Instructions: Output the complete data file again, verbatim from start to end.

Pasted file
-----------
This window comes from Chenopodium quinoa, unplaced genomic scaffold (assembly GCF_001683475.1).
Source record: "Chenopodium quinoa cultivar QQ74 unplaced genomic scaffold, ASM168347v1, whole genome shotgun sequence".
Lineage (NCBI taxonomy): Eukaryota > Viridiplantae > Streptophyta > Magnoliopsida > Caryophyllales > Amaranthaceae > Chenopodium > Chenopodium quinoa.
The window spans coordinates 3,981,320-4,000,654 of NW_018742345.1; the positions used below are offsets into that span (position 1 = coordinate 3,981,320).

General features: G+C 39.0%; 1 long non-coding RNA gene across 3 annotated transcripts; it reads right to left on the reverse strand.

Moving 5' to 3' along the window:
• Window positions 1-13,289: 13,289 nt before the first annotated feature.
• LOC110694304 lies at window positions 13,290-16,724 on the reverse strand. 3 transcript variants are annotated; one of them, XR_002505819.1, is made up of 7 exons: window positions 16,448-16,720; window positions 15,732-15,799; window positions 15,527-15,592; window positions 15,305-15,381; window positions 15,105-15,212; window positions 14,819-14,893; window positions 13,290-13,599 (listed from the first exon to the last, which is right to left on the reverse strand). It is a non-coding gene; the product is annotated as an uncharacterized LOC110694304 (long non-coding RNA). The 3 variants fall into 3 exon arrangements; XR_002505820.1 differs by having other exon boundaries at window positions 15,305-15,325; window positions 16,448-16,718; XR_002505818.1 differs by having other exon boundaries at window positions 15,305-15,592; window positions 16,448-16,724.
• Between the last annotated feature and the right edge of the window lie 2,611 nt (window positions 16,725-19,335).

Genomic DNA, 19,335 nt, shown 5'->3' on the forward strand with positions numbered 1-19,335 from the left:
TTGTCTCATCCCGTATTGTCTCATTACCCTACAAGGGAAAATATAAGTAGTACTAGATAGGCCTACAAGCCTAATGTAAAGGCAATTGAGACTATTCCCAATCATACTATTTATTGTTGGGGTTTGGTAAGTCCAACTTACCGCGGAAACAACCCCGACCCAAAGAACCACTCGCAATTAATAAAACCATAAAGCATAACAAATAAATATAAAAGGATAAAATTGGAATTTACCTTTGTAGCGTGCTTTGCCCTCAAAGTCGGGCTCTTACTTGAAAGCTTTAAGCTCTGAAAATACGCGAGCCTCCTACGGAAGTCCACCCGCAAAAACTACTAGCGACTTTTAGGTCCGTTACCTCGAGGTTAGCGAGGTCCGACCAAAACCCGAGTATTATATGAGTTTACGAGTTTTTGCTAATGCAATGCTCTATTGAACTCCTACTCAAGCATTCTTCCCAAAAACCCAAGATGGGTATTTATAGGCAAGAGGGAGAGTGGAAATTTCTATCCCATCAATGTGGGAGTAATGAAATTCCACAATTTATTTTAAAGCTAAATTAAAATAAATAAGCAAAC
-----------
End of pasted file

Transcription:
This window comes from Chenopodium quinoa, unplaced genomic scaffold (assembly GCF_001683475.1).
Source record: "Chenopodium quinoa cultivar QQ74 unplaced genomic scaffold, ASM168347v1, whole genome shotgun sequence".
Lineage (NCBI taxonomy): Eukaryota > Viridiplantae > Streptophyta > Magnoliopsida > Caryophyllales > Amaranthaceae > Chenopodium > Chenopodium quinoa.
The window spans coordinates 3,981,320-4,000,654 of NW_018742345.1; the positions used below are offsets into that span (position 1 = coordinate 3,981,320).

General features: G+C 39.0%; 1 long non-coding RNA gene across 3 annotated transcripts; it reads right to left on the reverse strand.

Moving 5' to 3' along the window:
• Window positions 1-13,289: 13,289 nt before the first annotated feature.
• LOC110694304 lies at window positions 13,290-16,724 on the reverse strand. 3 transcript variants are annotated; one of them, XR_002505819.1, is made up of 7 exons: window positions 16,448-16,720; window positions 15,732-15,799; window positions 15,527-15,592; window positions 15,305-15,381; window positions 15,105-15,212; window positions 14,819-14,893; window positions 13,290-13,599 (listed from the first exon to the last, which is right to left on the reverse strand). It is a non-coding gene; the product is annotated as an uncharacterized LOC110694304 (long non-coding RNA). The 3 variants fall into 3 exon arrangements; XR_002505820.1 differs by having other exon boundaries at window positions 15,305-15,325; window positions 16,448-16,718; XR_002505818.1 differs by having other exon boundaries at window positions 15,305-15,592; window positions 16,448-16,724.
• Between the last annotated feature and the right edge of the window lie 2,611 nt (window positions 16,725-19,335).

Genomic DNA, 19,335 nt, shown 5'->3' on the forward strand with positions numbered 1-19,335 from the left:
TTGTCTCATCCCGTATTGTCTCATTACCCTACAAGGGAAAATATAAGTAGTACTAGATAGGCCTACAAGCCTAATGTAAAGGCAATTGAGACTATTCCCAATCATACTATTTATTGTTGGGGTTTGGTAAGTCCAACTTACCGCGGAAACAACCCCGACCCAAAGAACCACTCGCAATTAATAAAACCATAAAGCATAACAAATAAATATAAAAGGATAAAATTGGAATTTACCTTTGTAGCGTGCTTTGCCCTCAAAGTCGGGCTCTTACTTGAAAGCTTTAAGCTCTGAAAATACGCGAGCCTCCTACGGAAGTCCACCCGCAAAAACTACTAGCGACTTTTAGGTCCGTTACCTCGAGGTTAGCGAGGTCCGACCAAAACCCGAGTATTATATGAGTTTACGAGTTTTTGCTAATGCAATGCTCTATTGAACTCCTACTCAAGCATTCTTCCCAAAAACCCAAGATGGGTATTTATAGGCAAGAGGGAGAGTGGAAATTTCTATCCCATCAATGTGGGAGTAATGAAATTCCACAATTTATTTTAAAGCTAAATTAAAATAAATAAGCAAAC